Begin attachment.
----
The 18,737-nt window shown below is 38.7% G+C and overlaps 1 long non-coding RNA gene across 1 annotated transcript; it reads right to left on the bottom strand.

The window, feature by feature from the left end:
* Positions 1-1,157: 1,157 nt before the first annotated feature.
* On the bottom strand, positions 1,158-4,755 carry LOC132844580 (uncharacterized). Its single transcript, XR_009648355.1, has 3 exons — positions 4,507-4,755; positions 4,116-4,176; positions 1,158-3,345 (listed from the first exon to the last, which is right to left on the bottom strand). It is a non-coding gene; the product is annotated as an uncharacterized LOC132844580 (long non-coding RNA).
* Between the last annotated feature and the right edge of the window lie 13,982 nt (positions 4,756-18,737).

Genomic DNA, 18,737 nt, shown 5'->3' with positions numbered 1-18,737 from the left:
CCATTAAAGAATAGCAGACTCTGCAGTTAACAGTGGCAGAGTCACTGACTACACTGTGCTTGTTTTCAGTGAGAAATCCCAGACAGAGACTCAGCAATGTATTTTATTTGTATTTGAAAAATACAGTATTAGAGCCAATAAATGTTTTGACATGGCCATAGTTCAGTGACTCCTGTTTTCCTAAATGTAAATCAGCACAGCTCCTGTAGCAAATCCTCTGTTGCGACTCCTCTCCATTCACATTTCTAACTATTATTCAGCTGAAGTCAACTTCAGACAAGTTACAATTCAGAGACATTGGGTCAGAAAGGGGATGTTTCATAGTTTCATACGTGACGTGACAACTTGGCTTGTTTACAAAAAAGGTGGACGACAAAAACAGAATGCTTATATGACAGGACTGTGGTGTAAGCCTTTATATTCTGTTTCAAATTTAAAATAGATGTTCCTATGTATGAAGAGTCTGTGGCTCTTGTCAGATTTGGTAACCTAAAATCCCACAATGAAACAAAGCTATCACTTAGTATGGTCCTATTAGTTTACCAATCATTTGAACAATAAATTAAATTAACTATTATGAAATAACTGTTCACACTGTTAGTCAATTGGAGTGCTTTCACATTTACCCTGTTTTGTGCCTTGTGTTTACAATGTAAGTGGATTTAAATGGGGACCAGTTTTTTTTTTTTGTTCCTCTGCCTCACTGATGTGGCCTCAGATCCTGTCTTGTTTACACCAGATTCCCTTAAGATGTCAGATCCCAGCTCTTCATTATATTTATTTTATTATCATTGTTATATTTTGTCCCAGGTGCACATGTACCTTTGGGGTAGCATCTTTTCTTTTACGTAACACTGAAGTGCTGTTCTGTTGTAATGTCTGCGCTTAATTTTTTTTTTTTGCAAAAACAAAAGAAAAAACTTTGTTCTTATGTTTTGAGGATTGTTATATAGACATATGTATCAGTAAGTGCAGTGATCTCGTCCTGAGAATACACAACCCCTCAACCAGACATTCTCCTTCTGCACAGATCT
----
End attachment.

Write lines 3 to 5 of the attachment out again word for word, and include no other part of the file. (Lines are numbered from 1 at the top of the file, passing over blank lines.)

* Positions 1-1,157: 1,157 nt before the first annotated feature.
* On the bottom strand, positions 1,158-4,755 carry LOC132844580 (uncharacterized). Its single transcript, XR_009648355.1, has 3 exons — positions 4,507-4,755; positions 4,116-4,176; positions 1,158-3,345 (listed from the first exon to the last, which is right to left on the bottom strand). It is a non-coding gene; the product is annotated as an uncharacterized LOC132844580 (long non-coding RNA).
* Between the last annotated feature and the right edge of the window lie 13,982 nt (positions 4,756-18,737).